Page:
A illuminating look at the affecting work of one of France’s premier artists.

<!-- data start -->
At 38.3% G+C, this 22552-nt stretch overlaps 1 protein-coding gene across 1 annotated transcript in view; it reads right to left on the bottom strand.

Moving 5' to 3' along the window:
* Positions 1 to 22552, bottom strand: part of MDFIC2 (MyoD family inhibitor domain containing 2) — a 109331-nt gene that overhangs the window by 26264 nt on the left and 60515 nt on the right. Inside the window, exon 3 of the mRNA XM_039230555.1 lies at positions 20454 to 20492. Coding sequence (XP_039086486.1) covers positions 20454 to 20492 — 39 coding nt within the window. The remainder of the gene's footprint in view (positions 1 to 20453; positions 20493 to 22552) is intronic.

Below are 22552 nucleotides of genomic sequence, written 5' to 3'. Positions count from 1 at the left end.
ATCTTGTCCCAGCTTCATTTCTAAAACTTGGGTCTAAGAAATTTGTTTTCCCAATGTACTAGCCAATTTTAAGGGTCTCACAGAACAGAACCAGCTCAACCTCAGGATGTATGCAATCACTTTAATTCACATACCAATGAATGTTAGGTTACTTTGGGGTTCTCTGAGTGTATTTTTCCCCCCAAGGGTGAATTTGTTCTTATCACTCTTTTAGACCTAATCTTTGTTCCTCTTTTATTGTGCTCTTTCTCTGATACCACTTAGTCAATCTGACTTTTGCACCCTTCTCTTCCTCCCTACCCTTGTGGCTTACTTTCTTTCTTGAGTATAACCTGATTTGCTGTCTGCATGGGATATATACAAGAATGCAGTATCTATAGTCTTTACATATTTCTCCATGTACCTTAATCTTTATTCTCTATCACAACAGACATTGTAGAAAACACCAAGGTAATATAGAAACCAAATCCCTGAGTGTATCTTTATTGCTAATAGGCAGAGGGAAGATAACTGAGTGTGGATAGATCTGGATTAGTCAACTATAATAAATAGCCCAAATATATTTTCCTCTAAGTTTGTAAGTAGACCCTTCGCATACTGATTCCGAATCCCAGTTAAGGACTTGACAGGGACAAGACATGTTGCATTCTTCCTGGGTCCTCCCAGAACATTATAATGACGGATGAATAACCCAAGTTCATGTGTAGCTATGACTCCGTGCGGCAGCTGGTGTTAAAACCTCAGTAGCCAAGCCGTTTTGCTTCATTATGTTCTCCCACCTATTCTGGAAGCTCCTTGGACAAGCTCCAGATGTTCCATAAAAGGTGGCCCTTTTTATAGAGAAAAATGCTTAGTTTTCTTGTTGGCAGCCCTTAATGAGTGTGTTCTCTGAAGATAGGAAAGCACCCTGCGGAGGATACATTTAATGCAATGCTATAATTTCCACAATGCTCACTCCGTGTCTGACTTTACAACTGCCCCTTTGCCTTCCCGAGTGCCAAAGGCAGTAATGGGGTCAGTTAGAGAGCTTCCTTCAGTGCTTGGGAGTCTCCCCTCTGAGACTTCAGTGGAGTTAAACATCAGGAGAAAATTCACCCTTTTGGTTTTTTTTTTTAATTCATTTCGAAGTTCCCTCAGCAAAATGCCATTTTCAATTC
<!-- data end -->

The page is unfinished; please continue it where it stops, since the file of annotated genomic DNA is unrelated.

On of France’s most important contemporary artists, Christian Boltanski came to prominence with major exhibitions at such important international venues at the Centre Pompidou, Paris (1984) and the Whitechapel Art Gallery, London, (1990). For his magical installations, Boltanski collects old photos, clothing and personal objects, which are presented as archival artefacts tracing individual lives. His own autobiogaphy is itself presented as fiction, particularly in his early ‘mischevious’ performative work, which invents a self-identity using found photos. Boltanski often uses everyday documents – passport photographs, school portraits and family albums – to memorialize ordinary people: the unknown children killed in the Holocaust, the citizens of a Swiss town or the employees of a Halifax carpet factory. The spaces he creates, often filled with flickering lights and shadows, lie somewhere between little theatres and churches, generating a sense of hushed wonder and a poignant evocation of loss. Boltanski’s work has been presented in museums and public sites all over the world, including the Lyric Theatre, London, where the artist devised the stage sets and lighting for Schubert’s Winter Reise in 1996.\n\nParis-based art historian Didier Semin follows Boltanski’s work from the fictional biographies through to recent installations in the context of cultural and art historical developments in post-war France. Boltanski discusses his work and the role of the artist with art historian Tamar Garb, author of Sisters of the Brush (1994) and co-editor of The Jew in the Text (1995). Donald Kuspit, contributing editor to Artforum, focuses on Monument: The Children of Dijon, a work that consists of dozens of eerily lit, anonymous, black and white photographs of children long since lost to adulthood. Boltanski has chosen texts by master postmodern novelist Georges Perec, written in an inventory-like style that mirrors that of the artist. The book also features a selection of Boltanski’s own writings, a beguiling and provocative blend of truth and fiction.
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